Does Your Art Have Growing Pains?

The new episode of Emerging Form looks into your creative future

Just as bark grows from the inside of the tree, so do creative projects tend to grow from the inside of the creative—but what if your project is growing faster than is sustainable? That’s the theme of this week’s episode of Emerging Form.

Preview: Episode 16

At some point, most creatives experience growing pains--when your project is going well and now you have decisions to make about whether to grow it, to bring in collaborators, or to expand your reach. We’ll also talk about the new coronavirus, avalanches of opportunity and money grubbing poets. Our guest this episode is the inimitable Rose Eveleth. She is the producer and host of Flash Forward, a podcast about the future.


What We’re Reading:

Rosemerry:

· Though we are still in the midst of uncertainty, there is the potential that coronavirus can lead us to profound transformation. This is the premise of Rebecca Solnit’s article “The Impossible Has Already Happened: What coronavirus can teach us about hope” in The Guardian.

·  What’s the role of honesty in poetry? I really enjoyed this column by poet David Crews in A Selfish Poet in which he explores authenticity and vulnerability vs. trying to sound like a poet.

· My favorite memoir, hands down? The Chronology of Water by Lidia Yuknavitch. Unapologetic, brave, vulnerable and addicting. She tackles sexuality, abuse, sports, self-esteem, love, truth … wow.

Christie:

·  I’ve been losing myself in novels lately, in part to escape from current events. When I randomly pulled Peter Heller’s novel, The Dog Stars, from my giant pile of “books to read next,” I did so yearning for a story of my place — I only recalled that it took place in my familiar surroundings in Colorado. Had I realized that the book was about one of the sole survivors of a terrible flu epidemic, I probably would have left it in the stack. But as soon as I read the first pages, I was hooked. The book is full of grief, and I cried real tears several days in a row over a series of scenes with a dog. Yet for a tale about an apocalypse, the novel is surprisingly uplifting and life-affirming, and the fact that things in this imagined version of my local environment are so much worse than our current day made me feel weirdly comforted. And there’s poetry —beautiful, evocative poetry that will make you feel all the feels.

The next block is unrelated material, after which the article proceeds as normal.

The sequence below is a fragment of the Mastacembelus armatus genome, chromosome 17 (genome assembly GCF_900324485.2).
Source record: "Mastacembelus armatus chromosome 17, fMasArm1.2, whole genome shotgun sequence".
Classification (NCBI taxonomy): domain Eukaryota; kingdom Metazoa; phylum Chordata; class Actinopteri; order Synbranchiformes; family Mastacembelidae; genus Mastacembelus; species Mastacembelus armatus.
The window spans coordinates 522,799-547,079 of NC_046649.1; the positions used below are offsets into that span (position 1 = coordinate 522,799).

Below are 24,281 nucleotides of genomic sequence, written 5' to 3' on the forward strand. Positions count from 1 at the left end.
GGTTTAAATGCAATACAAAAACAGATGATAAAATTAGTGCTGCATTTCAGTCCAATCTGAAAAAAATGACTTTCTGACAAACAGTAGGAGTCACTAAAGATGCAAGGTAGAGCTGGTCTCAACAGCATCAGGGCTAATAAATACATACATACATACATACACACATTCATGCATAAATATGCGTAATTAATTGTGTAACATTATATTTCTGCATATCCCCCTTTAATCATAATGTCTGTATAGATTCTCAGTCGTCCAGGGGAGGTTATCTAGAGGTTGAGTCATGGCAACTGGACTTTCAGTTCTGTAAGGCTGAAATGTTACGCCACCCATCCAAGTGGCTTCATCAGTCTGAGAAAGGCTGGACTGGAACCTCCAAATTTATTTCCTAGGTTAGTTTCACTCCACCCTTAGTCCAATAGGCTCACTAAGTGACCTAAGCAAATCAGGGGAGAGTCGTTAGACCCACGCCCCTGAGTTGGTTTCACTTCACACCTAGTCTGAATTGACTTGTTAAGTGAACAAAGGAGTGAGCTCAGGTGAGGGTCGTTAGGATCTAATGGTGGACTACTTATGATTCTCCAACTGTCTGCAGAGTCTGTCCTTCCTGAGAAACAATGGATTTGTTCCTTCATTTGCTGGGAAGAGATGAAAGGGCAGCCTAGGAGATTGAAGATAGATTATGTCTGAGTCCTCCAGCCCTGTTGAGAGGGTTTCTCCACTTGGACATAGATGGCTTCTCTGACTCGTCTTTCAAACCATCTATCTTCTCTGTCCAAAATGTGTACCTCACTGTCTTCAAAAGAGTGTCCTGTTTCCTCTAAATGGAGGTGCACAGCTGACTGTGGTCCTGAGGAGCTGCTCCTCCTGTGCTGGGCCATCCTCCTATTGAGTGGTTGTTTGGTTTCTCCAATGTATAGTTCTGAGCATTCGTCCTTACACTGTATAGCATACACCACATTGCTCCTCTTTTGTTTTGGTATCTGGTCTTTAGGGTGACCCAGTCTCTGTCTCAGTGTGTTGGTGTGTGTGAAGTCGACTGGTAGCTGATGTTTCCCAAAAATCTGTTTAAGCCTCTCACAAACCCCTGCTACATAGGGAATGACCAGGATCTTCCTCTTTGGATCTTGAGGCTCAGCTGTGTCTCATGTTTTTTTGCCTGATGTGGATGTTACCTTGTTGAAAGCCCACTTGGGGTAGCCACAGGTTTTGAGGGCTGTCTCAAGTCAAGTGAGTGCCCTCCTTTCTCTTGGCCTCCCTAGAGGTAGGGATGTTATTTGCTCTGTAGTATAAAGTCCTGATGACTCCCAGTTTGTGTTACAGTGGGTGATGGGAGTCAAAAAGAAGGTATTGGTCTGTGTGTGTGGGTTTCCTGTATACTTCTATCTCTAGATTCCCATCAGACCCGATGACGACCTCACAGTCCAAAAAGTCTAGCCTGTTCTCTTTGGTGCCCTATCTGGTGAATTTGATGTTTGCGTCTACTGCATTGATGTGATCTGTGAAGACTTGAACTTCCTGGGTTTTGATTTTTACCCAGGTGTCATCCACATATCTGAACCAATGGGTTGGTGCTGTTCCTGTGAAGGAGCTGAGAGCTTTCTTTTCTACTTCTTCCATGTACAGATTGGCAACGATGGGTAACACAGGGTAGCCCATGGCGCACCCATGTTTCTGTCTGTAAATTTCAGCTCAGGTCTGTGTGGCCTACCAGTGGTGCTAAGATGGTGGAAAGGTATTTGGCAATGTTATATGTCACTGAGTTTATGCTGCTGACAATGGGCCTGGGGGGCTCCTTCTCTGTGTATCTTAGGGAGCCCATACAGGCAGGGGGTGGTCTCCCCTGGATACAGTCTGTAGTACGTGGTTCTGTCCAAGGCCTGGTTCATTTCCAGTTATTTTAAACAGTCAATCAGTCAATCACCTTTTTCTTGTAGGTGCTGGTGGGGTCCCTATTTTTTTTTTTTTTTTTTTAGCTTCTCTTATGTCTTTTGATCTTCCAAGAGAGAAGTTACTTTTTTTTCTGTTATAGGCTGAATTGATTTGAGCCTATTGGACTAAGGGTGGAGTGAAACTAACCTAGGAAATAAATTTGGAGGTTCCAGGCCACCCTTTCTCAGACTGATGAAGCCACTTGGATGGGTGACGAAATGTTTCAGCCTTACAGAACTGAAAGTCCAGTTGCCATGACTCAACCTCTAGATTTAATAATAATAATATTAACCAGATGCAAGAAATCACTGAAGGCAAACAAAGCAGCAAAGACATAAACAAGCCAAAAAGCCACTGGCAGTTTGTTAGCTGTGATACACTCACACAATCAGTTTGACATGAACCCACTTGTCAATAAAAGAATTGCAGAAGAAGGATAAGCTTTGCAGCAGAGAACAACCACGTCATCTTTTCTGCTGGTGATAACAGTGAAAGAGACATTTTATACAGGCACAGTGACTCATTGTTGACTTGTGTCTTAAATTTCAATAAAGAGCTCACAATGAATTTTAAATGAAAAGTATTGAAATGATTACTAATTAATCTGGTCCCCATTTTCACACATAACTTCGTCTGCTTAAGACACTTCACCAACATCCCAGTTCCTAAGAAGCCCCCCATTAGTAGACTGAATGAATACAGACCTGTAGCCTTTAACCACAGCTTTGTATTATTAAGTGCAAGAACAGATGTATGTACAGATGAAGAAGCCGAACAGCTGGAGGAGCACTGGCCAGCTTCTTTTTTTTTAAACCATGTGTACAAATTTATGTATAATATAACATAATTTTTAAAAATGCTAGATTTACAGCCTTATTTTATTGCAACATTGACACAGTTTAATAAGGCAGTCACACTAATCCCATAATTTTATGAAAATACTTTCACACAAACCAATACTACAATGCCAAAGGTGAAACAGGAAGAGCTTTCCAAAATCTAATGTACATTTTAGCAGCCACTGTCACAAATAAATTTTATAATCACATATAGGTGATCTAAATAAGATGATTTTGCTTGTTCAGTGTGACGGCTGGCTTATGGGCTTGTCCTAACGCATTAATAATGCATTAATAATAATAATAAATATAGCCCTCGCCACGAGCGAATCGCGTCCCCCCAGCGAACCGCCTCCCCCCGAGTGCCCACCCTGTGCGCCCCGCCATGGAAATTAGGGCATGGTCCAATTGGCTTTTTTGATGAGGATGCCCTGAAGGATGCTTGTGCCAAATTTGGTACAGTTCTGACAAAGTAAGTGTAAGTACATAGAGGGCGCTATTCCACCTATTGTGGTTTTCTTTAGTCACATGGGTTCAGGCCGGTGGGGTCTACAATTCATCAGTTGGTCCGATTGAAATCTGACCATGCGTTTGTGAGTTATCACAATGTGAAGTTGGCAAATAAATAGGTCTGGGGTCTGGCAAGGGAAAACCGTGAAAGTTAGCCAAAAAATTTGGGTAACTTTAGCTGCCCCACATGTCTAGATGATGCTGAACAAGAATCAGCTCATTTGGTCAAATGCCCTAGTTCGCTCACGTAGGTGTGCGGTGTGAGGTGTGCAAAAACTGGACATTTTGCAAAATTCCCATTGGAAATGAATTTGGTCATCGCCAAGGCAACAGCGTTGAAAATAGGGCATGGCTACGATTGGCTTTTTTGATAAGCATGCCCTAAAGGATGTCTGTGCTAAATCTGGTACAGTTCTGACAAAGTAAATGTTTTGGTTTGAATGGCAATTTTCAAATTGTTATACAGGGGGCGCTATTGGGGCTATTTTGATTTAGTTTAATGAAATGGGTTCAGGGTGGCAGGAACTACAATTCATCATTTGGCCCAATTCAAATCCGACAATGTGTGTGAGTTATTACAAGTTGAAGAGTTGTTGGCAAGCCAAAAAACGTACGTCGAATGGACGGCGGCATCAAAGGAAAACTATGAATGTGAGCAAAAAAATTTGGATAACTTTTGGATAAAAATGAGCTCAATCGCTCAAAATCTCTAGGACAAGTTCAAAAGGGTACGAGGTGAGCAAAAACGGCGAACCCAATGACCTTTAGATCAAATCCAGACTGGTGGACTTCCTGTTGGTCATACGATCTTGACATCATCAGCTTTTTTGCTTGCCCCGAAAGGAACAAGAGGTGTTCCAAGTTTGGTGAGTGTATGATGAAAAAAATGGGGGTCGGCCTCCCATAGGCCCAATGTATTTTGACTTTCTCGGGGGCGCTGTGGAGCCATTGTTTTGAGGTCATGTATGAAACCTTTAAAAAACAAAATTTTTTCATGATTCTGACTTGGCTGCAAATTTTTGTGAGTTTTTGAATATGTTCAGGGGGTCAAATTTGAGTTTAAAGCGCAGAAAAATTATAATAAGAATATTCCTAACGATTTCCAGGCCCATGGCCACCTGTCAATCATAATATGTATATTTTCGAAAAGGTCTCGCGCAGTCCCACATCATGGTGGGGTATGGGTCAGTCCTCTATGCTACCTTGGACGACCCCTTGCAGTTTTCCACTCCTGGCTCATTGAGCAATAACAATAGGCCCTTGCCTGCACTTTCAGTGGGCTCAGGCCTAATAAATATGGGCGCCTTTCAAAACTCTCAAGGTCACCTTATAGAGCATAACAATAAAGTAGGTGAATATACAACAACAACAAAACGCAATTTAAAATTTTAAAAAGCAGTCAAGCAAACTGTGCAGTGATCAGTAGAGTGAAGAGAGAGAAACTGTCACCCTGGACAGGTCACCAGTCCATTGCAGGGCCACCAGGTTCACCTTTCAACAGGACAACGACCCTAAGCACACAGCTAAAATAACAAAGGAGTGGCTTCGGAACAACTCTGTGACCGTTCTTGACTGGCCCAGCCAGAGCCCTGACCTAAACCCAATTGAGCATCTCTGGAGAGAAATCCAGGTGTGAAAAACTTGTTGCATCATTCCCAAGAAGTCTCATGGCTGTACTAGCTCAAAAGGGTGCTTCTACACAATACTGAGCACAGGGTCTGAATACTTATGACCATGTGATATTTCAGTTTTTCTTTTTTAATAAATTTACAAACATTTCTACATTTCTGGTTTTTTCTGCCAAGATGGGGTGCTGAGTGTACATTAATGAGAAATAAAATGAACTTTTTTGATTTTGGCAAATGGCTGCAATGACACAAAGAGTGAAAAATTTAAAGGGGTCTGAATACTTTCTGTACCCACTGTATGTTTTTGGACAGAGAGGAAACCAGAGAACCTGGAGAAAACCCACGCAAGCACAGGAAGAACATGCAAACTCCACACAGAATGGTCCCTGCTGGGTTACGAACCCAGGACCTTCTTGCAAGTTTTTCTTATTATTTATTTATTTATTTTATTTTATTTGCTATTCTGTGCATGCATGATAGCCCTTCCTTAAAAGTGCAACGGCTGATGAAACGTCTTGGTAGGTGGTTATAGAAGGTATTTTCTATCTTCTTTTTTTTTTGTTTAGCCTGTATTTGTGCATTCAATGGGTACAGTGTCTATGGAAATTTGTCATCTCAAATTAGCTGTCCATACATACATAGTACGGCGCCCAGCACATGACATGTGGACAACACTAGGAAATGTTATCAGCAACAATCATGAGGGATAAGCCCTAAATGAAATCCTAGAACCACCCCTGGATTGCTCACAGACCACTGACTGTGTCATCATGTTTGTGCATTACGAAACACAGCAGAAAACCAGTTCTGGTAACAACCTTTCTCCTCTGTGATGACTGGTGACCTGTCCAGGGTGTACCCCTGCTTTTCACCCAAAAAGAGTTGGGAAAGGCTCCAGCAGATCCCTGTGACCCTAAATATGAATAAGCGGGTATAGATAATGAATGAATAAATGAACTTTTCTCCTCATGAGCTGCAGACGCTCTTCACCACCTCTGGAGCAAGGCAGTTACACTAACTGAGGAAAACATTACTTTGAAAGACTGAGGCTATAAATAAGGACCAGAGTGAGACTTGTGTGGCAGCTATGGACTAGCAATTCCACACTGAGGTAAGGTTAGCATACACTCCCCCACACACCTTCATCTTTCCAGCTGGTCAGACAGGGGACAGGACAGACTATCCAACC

·  It’s hard to keep up with the COVID-19 news firehose, but Ed Yong has written two masterful big picture overviews to help you understand what’s going on. “How the Pandemic Will End” takes us through how we got here, and the most likely scenarios for how things will end. “Our Pandemic Summer” explains what life might look like in the coming year. The question is not, when will it end, but how do we continue in a world with COVID-19?


Poem to Help Us Show Up During the Pandemic:

“Keeping Quiet” by Pablo Neruda

Now we will count to twelve
and we will all keep still.

For once on the face of the earth
let's not speak in any language,
let's stop for one second,
and not move our arms so much.

It would be an exotic moment
without rush, without engines,
we would all be together
in a sudden strangeness.

Fishermen in the cold sea
would not harm whales
and the man gathering salt
would look at his hurt hands.

Those who prepare green wars,
wars with gas, wars with fire,
victory with no survivors,
would put on clean clothes
and walk about with their brothers
in the shade, doing nothing. 

What I want should not be confused
with total inactivity.
Life is what it is about;
I want no truck with death.

If we were not so single-minded
about keeping our lives moving,
and for once could do nothing, 
perhaps a huge silence
might interrupt this sadness
of never understanding ourselves
and of threatening ourselves with death.
Perhaps the earth can teach us
as when everything seems dead
and later proves to be alive.

Now I'll count up to twelve
and you keep quiet and I will go.


Two Questions:

(share your answers with us here on Substack)

  1. When do you know your project has grown beyond something you can do alone and you need to bring in collaborators?

  2. When the creative project you’re doing is bringing you new opportunities, how do you decide which ones to take and what direction you want to head?